The withdrawal of the United States (US) from the Trans-Pacific Partnership (TPP) and Trump’s “America First” agenda have ignited a second round of interest in mega-free trade agreements (mega-FTAs) in the Asia Pacific region. Countries have been motivated to explore alternative trade policy options. Using national real gross domestic output (GDP) gains estimated by the GTAP model to construct “preference ordering” for ten Association of Southeast Asian Nations (ASEAN) and their six regional dialogue partners, this paper comes up with several findings. First, when multilateral agreements are not possible, countries are better off with a narrower regional trading agreement than without one. Second, in the region, RCEP has higher beneficial impacts than the CPTPP. Third, for dual track countries, that is countries that are negotiating both the CPTPP and the RCEP, implementing both agreements is better than each separately. Fourth, as expected, economic impacts of the CPPTP are lower than those of the original TPP12, but all CPPTP members will benefit although to different degrees. Fifth, economic impacts of open regionalism are higher than those of a closed and reciprocal one. Going forward, the paper argues that ASEAN countries and their regional dialogue partners need to adopt a “multi-track, multi-stage” approach to trade policy.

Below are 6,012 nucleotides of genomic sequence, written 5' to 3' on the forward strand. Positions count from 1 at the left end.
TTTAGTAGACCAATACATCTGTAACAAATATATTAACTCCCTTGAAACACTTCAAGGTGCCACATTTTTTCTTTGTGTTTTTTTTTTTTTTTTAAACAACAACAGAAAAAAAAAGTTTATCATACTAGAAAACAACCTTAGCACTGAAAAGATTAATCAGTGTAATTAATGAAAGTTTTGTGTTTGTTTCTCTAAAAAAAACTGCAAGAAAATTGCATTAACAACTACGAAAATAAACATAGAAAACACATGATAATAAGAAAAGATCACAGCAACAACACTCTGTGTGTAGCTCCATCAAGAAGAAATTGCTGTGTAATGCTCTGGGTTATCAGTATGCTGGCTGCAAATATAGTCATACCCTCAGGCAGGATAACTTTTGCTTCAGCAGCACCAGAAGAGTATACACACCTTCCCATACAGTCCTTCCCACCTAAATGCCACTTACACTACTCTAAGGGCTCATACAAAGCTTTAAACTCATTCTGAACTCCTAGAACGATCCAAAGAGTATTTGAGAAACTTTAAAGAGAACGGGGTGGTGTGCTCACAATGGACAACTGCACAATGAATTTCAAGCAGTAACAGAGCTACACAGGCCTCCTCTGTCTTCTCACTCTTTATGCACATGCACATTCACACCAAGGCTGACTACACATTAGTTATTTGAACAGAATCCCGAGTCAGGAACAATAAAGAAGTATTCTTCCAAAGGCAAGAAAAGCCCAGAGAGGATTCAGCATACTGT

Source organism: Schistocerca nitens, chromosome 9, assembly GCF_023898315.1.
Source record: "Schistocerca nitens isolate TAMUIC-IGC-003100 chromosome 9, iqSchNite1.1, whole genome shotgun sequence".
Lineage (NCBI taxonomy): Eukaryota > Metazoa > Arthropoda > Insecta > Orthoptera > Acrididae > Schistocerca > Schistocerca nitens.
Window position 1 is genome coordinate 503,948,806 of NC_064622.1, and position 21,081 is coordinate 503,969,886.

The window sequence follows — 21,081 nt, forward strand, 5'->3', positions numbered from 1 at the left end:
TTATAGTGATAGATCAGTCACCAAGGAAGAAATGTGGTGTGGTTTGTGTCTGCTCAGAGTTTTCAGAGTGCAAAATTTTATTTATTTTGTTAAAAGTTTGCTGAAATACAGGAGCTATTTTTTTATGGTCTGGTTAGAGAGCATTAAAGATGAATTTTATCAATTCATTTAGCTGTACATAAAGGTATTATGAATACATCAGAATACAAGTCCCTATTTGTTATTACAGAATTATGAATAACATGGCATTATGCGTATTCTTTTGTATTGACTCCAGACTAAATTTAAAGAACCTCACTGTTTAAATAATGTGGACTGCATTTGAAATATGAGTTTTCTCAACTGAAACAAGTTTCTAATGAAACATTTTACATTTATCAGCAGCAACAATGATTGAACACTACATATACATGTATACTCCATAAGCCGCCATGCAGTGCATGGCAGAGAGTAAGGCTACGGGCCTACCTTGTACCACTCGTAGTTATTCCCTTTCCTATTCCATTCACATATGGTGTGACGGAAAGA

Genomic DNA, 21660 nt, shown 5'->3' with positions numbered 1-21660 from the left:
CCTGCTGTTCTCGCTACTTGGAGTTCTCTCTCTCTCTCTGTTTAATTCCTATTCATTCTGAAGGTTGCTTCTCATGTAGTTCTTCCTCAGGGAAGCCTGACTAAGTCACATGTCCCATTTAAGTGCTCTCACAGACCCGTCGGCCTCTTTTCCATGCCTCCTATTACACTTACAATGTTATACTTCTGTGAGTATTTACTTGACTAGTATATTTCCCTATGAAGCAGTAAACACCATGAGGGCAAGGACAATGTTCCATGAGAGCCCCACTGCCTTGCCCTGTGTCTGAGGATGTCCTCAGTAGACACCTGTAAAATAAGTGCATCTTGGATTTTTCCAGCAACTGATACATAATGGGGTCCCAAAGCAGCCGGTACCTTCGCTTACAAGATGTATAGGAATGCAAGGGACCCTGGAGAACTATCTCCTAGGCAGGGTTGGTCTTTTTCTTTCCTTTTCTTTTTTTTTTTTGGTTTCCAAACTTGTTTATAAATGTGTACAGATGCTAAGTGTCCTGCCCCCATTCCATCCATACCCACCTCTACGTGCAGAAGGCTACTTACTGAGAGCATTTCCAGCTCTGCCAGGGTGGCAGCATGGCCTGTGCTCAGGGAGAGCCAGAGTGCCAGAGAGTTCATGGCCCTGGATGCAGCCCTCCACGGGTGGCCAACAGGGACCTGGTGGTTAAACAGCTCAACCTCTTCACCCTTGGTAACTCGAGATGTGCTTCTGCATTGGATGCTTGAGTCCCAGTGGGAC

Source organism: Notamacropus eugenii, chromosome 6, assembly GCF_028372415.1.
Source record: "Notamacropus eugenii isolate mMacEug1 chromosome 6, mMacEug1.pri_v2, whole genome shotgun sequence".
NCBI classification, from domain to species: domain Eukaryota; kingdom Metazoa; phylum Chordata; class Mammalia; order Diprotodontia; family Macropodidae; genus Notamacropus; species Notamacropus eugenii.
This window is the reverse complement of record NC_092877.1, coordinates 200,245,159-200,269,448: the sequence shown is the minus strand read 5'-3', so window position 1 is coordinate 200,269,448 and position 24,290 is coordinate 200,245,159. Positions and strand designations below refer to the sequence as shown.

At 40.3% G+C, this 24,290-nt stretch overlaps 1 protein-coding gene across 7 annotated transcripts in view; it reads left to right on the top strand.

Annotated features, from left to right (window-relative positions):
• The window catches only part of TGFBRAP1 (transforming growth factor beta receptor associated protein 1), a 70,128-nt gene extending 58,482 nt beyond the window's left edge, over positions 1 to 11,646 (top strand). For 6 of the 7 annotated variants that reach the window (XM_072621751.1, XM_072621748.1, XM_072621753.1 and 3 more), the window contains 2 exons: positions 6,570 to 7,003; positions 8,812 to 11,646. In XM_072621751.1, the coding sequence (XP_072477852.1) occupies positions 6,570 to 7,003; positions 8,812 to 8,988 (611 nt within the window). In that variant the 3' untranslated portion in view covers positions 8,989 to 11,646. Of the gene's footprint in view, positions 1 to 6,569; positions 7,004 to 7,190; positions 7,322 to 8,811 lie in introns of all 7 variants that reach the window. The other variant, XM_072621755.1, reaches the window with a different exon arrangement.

JEL CLASSIFICATION: F13, C68, F50
About the Authors
Xianbai Ji is a PhD Candidate at the S. Rajaratnam School of International Studies (RSIS), Nanyang Technological University, Singapore. He holds the prestigious Nanyang President’s Graduate Scholarship to conduct doctoral research. His main interests include international trade in Asia Pacific, European economy and regional integration, global economic governance, and international development. His articles feature regularly in the region’s newspapers and magazines such as Asia Europe Journal, The National Interest, The Diplomat, East Asia Forum, Global Times, The Business Times, BRINK Asia, Bangkok Post, Global Trade, and Sina World Weekly. He is a current affair commentator for MediaCorp and held a Visiting Fellowship at the European Union Centre in Singapore in 2016 and the Europa Visiting Fellowship at The Australian National University in 2017.